The following application notes provide comparison of Strep-Tactin® and Strep-Tactin®XT purification systems: for purification of Latex Clearing Protein , for further proteins (12).

The special differences to other systems, especially between the His-tag system and Strep-tag® technology, are presented in a comprehensive comparison. It summarizes the differences as well as recommends one of the systems depending on the properties of the target protein, expression host, and purification conditions. 

The differences between systems in protein purification from Expi supernatants is demonstrated in this application note

IBA’s unique Strep-tag® technology is a commonly used tool for the affinity purification of recombinant proteins and is based on one of the strongest non-covalent interactions in nature, which is the interaction of biotin to streptavidin. The system includes two affinity tags: Strep-tag®II and Twin-Strep-tag® (the tandem version of the Strep-tag®II). These peptide sequences exhibit intrinsic affinity towards two specifically engineered streptavidin variants — Strep-Tactin® and Strep-Tactin®XT.
The Strep-tag® technology stands for the highest protein purities under physiological conditions and can be used in a variety of different applications: in a field of purification, immobilization of proteins for assay development, and for protein interaction studies.

Biotin blocking

Blocking of free biotin in cell culture supernatants and lysates

Cell culture supernatants often contain high amounts of free biotin. These are unproblematic when working with Strep-Tactin®XT resins, since biotin does neither bind irreversibly to this ligand nor reduces the binding capacity. However, this is the case for the application of resins coupled to Strep-Tactin®. To prevent the impairment of Strep-Tactin®, BioLock, which contains avidin, can be applied to mask free biotin. Avidin is a homolog of streptavidin and can be found in the egg white of birds, reptiles, and amphibians. It consists of four subunits, each of which can bind one molecule of biotin. In contrast to the streptavidin variants, Strep-Tactin® and Strep-Tactin®XT, it is not able to bind Strep-tag®II or Twin-Strep-tag® fusion proteins. Therefore, avidin can be used to selectively mask free biotin in cell lysates or cell culture supernatants, whereas the Strep-tag®II or Twin-Strep-tag® at the target protein remain accessible. An overview of media containing biotin and cell-internal biotin pools is given in the manual for biotin blocking. Blocking of biotin by BioLock is simple and fast. Only a small amount has to be added and, after a short incubation, the sample is ready for protein purification.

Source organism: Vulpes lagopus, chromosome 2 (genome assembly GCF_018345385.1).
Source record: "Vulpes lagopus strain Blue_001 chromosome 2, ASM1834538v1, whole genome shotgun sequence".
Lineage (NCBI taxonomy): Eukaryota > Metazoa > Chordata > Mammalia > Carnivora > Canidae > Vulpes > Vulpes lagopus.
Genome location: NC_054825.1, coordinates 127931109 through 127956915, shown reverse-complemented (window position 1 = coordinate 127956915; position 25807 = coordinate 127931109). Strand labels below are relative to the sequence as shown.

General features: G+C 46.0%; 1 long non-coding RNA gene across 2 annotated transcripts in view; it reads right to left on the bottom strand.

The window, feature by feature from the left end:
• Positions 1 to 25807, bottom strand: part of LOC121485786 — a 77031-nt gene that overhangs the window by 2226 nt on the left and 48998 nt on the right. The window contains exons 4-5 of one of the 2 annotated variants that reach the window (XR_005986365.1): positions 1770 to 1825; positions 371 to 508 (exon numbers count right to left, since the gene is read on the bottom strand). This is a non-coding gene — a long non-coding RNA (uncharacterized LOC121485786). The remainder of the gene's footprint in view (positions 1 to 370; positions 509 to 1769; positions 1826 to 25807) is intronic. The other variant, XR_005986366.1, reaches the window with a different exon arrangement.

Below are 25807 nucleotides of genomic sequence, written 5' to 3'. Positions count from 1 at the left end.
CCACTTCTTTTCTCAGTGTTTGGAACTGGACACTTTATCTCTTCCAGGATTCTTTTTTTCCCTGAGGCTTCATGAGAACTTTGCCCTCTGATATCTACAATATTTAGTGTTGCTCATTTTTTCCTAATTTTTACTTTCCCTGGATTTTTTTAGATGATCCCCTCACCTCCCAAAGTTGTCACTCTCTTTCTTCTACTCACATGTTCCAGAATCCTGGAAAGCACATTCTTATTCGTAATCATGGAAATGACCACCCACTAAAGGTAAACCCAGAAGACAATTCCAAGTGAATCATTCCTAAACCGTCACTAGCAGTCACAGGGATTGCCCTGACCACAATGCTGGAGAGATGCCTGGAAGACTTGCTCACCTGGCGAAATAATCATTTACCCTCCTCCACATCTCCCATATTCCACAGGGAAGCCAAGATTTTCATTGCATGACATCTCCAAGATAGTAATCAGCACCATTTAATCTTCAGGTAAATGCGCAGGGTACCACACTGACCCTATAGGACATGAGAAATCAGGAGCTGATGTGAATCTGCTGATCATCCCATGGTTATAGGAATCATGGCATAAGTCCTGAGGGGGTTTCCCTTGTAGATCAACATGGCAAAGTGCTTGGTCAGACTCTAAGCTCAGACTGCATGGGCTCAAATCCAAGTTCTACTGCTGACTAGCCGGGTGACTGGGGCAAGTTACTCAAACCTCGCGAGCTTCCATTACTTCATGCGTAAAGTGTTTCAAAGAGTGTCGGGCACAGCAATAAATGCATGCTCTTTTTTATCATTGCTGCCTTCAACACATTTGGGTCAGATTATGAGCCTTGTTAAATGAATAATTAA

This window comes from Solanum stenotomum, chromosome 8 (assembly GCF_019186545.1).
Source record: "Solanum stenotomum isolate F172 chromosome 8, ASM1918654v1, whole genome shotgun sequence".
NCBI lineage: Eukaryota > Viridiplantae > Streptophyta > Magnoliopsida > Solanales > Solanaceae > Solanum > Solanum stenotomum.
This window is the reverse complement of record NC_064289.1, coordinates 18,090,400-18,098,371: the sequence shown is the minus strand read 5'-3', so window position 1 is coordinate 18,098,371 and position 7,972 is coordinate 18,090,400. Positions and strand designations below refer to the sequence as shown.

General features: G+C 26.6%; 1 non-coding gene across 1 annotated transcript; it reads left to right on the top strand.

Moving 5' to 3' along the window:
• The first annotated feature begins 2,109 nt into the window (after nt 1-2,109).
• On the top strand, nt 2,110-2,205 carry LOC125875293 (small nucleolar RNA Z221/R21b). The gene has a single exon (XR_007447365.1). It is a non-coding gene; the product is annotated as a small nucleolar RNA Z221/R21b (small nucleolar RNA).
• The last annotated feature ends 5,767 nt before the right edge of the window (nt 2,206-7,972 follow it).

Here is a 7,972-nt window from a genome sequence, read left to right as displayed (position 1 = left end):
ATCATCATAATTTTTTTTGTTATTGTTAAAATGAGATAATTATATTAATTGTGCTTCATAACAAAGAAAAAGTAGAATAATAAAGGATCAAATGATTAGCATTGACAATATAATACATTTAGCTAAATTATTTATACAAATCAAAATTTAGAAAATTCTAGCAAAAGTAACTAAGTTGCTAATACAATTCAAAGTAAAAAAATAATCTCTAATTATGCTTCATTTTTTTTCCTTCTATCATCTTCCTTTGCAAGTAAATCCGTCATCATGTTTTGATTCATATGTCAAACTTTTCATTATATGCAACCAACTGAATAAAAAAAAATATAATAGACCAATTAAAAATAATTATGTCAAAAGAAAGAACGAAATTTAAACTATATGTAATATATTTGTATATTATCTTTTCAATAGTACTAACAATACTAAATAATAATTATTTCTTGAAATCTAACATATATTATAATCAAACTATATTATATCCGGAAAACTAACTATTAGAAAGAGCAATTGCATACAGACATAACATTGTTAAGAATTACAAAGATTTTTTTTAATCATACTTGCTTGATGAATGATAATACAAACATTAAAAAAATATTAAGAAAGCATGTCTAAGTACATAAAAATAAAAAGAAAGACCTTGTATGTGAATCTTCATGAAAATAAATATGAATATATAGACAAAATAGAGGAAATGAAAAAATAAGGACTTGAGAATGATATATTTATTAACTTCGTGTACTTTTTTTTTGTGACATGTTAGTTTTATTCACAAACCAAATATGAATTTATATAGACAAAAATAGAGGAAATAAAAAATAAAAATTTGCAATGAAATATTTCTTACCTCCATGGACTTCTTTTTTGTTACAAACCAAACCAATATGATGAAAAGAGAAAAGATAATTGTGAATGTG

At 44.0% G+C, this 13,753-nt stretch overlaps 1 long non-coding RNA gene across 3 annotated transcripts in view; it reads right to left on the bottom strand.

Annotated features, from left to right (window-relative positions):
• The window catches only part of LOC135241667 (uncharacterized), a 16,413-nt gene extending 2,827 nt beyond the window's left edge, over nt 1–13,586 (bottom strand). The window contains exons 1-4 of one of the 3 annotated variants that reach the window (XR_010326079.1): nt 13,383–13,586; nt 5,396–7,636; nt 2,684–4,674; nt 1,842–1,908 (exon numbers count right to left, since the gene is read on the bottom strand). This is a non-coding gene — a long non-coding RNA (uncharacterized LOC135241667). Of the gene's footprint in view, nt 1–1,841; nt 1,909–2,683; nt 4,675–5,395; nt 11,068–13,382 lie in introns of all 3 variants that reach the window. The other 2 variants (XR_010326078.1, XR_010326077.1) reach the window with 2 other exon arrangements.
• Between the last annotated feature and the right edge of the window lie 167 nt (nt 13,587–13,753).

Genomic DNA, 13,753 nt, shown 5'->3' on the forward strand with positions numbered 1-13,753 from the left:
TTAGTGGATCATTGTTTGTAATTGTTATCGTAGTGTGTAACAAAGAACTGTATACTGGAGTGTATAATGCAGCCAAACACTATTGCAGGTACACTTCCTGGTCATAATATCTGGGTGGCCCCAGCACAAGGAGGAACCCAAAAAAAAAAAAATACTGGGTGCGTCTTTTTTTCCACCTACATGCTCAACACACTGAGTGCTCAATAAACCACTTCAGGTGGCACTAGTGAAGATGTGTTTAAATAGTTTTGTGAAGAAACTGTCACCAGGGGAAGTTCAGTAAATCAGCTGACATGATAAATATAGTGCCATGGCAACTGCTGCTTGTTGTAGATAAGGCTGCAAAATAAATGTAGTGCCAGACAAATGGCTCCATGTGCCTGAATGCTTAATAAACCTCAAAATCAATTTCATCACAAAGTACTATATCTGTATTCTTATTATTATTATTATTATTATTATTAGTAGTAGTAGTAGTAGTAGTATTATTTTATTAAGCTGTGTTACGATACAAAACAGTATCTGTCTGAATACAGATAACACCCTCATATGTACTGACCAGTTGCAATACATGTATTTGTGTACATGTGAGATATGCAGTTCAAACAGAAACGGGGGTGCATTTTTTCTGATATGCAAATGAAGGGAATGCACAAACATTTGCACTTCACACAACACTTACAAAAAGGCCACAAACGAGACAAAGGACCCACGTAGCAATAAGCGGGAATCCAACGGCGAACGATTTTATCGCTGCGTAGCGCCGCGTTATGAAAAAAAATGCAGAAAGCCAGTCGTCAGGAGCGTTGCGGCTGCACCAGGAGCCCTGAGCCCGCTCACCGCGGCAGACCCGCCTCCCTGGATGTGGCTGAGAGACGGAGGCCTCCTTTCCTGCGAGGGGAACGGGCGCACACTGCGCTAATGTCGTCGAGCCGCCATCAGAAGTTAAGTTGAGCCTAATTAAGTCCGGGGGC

Blocking of biotinylated proteins 

Besides free biotin, cell lysates also contain small amounts of biotinylated proteins. Normally, these proteins do not influence the purification results with Strep-Tactin® or Strep-Tactin®XT due to their low abundance. However, when it comes to analytic applications with high sensitivity, impurities should be prevented. One option is the treatment of the sample with BioLock prior to protein purification. Otherwise, if the target protein is already purified and should be detected via western blot with Strep-Tactin® or Strep-Tactin®XT conjugates, the application of Biotin Blocking Buffer is possible. Just as BioLock, Biotin Blocking Buffer contains avidin to mask biotin and biotinylated proteins, but the buffer is especially optimized for western blots. Shortly before detection, the membrane is incubated with the diluted buffer for a few minutes. However, if the detection occurs with the aid of StrepMAB-Classic or StrepMAB-Immo, masking of biotinylated proteins is not necessary. In contrast to Strep-Tactin® or Strep-Tactin®XT conjugates, these antibodies do not bind to biotin or biotinylated proteins and therefore do not lead to unspecific signals.

Binding patterns of Strep-tag®II, Twin-Strep-tag® and biotin

Binding patterns of Strep-tag®II, Twin-Strep-tag® and biotin